Dallas, Tex; Elk Grove Village, Ill: American Heart Association; American Academy of Pediatrics; 1987 2. The International Liaison Committee on Resuscitation (ILCOR) consensus on science with treatment recommendations. Circulation. 2010;122:S250 S275 3. 2010 American Heart Association (AHA) guidelines for cardiopulmonary resuscitation (CPR) and emergency cardiovascular care (ECC). Circulation. 2010;122:S640 S656 4. Perlman JM, Wyllie J, Kattwinkel J, et al. The International Liaison Committee on Resuscitation (ILCOR) consensus on science with treatment recommendations for pediatric and neonatal patients: neonatal resuscitation. Pediatrics. 2010;126: e1319 e1344 5. Kattwinkel J, Perlman JM, Aziz K, et al. 2010 guidelines for cardiopulmonary resuscitation (CPR) and emergency cardiovascular care (ECC) of pediatric and neonatal patients: neonatal resuscitation guidelines. Pediatrics. 2010;126:e1400 e1413 6. Cardiopulmonary resuscitation: statement by the Ad Hoc Committee on Cardiopulmonary Resuscitation, of the Division of Medical Sciences, National Academy of Sciences, National Research Council. JAMA. 1966;198:3723799 7. Nadkarni V, Hazinski MF, Zideman D, et al. Pediatric resuscitation: an advisory statement from the Pediatric Working Group of the International Liaison Committee on Resuscitation. Circulation. 1997;95:21852195 8. Dawes GS. Foetal and Neonatal Physiology. Chicago, Ill: Year Book Medical Publishers; 1968:149 9. Mariani G, Dik PB, Ezquer A, et al. Pre-ductal and post-ductal O2 saturation in healthy term neonates after birth. J Pediatr. 2007;150:418 421 10. Morley CJ, Davis PG, Doyle LW, Brion LP, Hascoet JM, Carlin JB. Nasal CPAP or intubation at birth for very preterm infants. N Engl J Med. 2008;358:700 708 11. Perlman J, Davis P, Wyllie J, Kattwinkel J. Therapeutic hypothermia following intrapartum hypoxia ischemia. An advisory statement from the Neonatal Task Force of the International Liaison Committee on Resuscitation. Resuscitation. 2010; 81:1459 1461 12. Laptook AR, Shankaran S, Ambalavanan N, et al. Outcome of term infants using Apgar scores at 10 minutes following hypoxic-ischemic encephalopathy. Pediatrics. 2010;124: 1619 1626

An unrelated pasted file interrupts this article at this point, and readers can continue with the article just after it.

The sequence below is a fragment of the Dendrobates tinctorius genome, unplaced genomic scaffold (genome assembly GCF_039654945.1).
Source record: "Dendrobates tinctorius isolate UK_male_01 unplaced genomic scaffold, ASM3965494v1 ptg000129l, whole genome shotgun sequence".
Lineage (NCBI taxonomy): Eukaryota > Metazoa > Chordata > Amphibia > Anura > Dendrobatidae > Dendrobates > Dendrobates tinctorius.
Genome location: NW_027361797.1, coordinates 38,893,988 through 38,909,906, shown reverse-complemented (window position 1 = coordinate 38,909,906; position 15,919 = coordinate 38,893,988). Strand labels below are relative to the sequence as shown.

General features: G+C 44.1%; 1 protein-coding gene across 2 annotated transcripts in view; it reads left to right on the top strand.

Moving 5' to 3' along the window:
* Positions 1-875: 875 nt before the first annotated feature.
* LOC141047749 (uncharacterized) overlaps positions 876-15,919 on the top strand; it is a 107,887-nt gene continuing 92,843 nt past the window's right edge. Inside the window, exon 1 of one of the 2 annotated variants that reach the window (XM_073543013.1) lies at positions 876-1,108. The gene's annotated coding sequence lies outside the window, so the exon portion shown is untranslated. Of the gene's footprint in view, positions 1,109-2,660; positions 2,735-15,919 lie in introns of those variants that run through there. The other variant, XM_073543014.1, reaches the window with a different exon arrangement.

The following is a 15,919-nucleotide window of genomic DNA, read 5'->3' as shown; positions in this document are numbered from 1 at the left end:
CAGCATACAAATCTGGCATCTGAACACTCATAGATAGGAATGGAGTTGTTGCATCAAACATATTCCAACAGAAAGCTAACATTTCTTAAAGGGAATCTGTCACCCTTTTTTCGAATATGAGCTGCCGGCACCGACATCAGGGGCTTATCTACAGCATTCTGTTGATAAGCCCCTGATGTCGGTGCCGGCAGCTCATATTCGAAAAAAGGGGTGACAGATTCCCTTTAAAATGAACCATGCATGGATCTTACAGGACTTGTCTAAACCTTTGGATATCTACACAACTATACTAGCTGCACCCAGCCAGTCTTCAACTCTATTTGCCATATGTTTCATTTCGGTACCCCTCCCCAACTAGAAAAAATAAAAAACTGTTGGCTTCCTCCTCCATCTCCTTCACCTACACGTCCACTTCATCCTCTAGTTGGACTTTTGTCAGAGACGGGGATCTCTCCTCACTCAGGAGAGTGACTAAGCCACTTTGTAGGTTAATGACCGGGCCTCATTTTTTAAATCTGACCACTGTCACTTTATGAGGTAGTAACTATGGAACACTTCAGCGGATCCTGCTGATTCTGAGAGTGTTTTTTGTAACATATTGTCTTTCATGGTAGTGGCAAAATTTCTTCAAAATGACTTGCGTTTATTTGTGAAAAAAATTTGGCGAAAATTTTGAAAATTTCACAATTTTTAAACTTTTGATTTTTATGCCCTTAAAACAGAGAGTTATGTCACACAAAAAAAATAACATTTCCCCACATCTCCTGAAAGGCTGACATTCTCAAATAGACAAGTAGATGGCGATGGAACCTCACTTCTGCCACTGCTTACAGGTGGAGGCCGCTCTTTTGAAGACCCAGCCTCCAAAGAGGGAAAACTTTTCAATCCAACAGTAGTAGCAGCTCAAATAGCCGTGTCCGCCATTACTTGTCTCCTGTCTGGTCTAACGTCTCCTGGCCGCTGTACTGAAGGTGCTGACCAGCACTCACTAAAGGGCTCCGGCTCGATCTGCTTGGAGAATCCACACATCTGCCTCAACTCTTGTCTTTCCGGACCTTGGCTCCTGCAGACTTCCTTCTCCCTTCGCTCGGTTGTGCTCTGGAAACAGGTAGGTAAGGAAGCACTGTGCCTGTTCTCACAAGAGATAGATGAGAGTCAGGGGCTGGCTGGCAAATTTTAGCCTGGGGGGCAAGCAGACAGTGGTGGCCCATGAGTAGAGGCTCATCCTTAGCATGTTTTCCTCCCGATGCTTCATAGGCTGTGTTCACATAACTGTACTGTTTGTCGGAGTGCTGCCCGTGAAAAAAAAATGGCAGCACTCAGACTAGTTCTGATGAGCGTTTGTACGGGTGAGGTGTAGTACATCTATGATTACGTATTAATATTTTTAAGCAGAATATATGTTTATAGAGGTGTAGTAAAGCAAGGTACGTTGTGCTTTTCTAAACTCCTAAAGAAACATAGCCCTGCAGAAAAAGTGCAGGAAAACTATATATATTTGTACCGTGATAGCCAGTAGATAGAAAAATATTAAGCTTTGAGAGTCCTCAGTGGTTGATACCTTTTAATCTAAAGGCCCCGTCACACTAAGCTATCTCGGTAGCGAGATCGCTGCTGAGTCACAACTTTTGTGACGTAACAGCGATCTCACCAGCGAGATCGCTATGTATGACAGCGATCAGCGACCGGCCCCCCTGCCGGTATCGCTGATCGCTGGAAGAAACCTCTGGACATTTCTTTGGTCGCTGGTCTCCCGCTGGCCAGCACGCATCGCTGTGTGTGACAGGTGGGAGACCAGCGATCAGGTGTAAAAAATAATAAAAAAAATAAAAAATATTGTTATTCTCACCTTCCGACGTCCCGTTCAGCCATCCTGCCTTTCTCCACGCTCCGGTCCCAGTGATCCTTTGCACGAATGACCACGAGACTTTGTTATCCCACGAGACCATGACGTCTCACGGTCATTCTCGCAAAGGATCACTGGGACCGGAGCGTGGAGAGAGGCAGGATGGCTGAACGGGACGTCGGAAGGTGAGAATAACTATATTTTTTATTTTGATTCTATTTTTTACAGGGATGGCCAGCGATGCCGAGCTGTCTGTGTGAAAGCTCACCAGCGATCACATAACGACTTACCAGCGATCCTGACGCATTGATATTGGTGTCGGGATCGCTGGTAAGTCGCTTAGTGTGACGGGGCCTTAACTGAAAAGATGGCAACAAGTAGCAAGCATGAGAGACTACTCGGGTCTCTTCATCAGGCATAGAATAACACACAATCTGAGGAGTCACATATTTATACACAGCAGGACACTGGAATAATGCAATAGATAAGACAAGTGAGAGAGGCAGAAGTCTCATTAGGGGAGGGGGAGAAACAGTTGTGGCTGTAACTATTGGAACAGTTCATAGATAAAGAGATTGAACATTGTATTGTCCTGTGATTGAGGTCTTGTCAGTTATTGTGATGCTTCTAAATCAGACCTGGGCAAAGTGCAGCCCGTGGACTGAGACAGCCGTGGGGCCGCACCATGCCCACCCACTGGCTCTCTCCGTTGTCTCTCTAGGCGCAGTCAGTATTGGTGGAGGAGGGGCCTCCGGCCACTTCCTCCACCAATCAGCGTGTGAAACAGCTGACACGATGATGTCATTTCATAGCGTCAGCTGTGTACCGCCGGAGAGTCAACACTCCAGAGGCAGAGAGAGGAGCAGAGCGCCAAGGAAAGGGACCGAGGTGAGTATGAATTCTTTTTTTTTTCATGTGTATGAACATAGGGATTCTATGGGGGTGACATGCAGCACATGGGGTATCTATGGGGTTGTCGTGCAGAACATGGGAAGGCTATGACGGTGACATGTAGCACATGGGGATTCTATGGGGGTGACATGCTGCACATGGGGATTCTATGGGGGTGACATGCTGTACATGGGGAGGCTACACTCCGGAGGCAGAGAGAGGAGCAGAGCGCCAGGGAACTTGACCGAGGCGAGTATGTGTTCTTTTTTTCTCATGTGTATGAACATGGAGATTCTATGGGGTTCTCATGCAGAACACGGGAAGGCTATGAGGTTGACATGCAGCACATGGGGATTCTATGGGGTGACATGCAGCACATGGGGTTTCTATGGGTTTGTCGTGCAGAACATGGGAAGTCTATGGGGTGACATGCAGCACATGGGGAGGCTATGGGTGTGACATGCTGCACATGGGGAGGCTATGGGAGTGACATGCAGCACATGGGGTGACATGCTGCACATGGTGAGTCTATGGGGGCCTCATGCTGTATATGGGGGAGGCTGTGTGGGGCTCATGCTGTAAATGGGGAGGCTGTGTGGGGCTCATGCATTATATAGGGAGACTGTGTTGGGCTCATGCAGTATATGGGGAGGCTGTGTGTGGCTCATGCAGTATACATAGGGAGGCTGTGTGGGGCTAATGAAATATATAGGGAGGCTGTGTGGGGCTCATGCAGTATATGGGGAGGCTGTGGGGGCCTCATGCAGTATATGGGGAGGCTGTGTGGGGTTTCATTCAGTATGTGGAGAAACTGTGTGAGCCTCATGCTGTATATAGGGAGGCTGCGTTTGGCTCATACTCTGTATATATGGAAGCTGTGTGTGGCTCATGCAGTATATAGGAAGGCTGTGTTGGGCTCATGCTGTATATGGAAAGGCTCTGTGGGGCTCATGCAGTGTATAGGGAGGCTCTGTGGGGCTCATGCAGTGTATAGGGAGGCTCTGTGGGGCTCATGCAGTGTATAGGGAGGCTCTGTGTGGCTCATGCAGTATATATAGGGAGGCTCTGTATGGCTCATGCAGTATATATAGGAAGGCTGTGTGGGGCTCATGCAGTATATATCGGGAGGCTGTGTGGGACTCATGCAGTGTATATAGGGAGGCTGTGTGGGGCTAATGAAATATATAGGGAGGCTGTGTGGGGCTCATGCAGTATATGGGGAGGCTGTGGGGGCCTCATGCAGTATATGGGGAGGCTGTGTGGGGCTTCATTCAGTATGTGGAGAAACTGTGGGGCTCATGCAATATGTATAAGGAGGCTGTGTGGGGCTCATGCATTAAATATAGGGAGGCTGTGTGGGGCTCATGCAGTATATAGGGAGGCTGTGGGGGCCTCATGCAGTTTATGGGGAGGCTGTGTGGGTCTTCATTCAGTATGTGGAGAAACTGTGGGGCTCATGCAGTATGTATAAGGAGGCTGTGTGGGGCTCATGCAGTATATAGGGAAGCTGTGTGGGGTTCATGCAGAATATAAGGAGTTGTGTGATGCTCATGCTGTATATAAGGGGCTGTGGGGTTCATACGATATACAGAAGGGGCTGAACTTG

Neonatal clinicians are encouraged to read both the COSTR and Guidelines documents as well as the individual worksheets ( presenter.jhtml?identier 3060114) for the details and to note the several hundreds of references related to the full complement of topics reviewed for the current edition. Although some of the recommendations may reect significant change from those presented in earlier editions, readers should be assured that major efforts were made to base any changes on documented evidence. Despite the absence of evidence in most aspects of resuscitation, the NRPSC believed that guidelines should be developed for all of the elements of the resuscitation process to assist the clinicians who must make decisions in the real world. Where no evidence existed, recommendations were made only after extensive debate involving large numbers of highly respected experts. We hope that clinicians will not hesitate to notify the AAP or the AHA wherever recommendations are viewed to be inappropriately based on inadequate evidence or if there are areas where the recommendations should be even more prescriptive.

American Board of Pediatrics Neonatal-Perinatal Medicine Content Specications

Know indications for and proper administration of supplemental oxygen in the delivery room. Know the proper approach to airway management in the delivery room. Know the indications for, techniques, and potential complications of chest compression in the delivery room. Know the indications, contraindications, and methods of administration of drugs used for neonatal resuscitation.

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The Neonatal Resuscitation Program: The Evidence Evaluation Process and Anticipating Edition 6 John Kattwinkel and Jeffrey Perlman Neoreviews 2010;11;e673 DOI: 10.1542/neo.11-12-e673